5. Fire detecting apparatus comprising, a plurality of spaced series interconnected photo-resistive cells adapted to provide a fluctuating resistance in response to low audio and sub-audio frequency fluctuating infrared radiation irnpinging thereon, a supply of positive relatively high voltage, said high voltage supply being adapted to bias said cells, a first compound connected transistor A.C. amplifier stage particularly sensitive to the low audio and subaudio frequency range, said first A.C. amplifier stage being capacitively coupled to said cells whereby a fluctuating signal is developed at the input of said first A.C. amplifier stage in response to said fluctuating radiation, a second compound connected transistor A C. amplifier stage, a filter network connected to the output of said first A.C. amplifier stage for attenuating noise in said signal, the output of said filter network being capacitively coupled to the input of said second A.C. amplifier stage, a rcctifying circuit connected to the output of said second A.C. amplifier stage whereby a portion of the A.C. signal therefrom is converted to a DC. signal of negative polarity, a cornpound connected transistor DC. amplifier stage adapted to provide increased output current in response to an increased positive input bias, said DC. amplifier stage being connected at the input thereof to said first rectifying circuit for receiving said DC. negative signal, a supply of positive relatively low voltage, said low voltage supply being adapted to impress a selected positive bias on the input of said DC. amplifier stage in opposition to said DC. negative signal, and a fire signal relay normally energized by the output of said DC. amplifier stage acting in response to said positive bias on the input thereof, whereby said fire signal relay is deenergized when said DC. negative signal becomes great enough to decrease the positive bias on the input of said DC. amplifier stage a predetermined amount.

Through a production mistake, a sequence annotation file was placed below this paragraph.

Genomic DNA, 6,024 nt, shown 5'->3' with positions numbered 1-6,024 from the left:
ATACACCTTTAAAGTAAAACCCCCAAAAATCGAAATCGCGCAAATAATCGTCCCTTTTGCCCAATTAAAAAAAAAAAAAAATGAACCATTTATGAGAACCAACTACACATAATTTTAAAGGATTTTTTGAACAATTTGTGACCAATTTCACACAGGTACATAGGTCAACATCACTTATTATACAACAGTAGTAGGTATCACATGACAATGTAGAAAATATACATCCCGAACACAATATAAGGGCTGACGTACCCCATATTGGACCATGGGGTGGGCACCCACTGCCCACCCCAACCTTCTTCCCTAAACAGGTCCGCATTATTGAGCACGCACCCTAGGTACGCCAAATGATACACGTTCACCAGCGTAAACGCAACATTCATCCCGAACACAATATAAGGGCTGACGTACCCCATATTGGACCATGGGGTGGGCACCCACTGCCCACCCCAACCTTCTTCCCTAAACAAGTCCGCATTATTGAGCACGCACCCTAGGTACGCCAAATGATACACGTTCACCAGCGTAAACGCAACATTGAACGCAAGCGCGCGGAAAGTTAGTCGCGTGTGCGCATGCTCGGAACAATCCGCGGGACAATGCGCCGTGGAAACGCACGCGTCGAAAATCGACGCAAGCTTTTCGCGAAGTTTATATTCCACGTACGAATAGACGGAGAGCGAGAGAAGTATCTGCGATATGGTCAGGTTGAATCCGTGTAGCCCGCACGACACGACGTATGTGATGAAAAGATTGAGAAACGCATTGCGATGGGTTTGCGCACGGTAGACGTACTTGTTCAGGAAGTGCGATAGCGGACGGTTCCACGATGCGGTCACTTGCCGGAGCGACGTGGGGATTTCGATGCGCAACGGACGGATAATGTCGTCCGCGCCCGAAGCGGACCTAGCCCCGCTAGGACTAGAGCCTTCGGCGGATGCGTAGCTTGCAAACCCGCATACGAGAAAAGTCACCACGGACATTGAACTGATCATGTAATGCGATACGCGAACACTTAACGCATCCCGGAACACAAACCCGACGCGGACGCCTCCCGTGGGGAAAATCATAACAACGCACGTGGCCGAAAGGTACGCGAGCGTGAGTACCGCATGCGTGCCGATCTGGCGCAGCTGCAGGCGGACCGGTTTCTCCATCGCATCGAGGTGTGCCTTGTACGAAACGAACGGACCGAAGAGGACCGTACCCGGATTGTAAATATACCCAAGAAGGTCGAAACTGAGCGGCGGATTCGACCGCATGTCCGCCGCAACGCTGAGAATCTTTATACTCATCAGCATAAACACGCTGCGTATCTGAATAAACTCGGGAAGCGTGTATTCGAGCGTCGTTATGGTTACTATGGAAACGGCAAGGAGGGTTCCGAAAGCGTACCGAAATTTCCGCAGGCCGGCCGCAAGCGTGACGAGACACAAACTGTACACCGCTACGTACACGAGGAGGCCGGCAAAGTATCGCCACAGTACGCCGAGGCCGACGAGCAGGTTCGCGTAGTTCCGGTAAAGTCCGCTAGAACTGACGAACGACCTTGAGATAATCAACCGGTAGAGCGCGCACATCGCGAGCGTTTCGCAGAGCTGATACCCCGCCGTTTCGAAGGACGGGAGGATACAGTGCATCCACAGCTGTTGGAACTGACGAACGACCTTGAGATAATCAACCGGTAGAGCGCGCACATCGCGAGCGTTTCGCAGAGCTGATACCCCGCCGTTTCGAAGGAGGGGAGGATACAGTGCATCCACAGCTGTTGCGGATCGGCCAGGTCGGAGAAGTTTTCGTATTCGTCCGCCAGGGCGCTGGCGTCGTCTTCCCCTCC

6. Fire detecting apparatus comprising, a plurality of spaced series interconnected photo-resistive cells adapted to provide a fluctuating resistance in response to low frequency fluctuating infrared radiation impinging thereon, means for biasing said cells whereby a fluctuating signal is developed in response to said fluctuating radiation, means for amplifying said signal, fire alarm signalling means responsive to the presence and absence of the amplified signal, fire extinguishing means, and a time delay relay adapted to actuate said fire extinguishing means instantaneously upon the actuation of said time delay relay and deactuate said fire extinguishing means after a pre-set time delay beginning at the deactuation of said time delay relay, said time delay ,relay being actuated and deactuated by said fire alarm signalling means.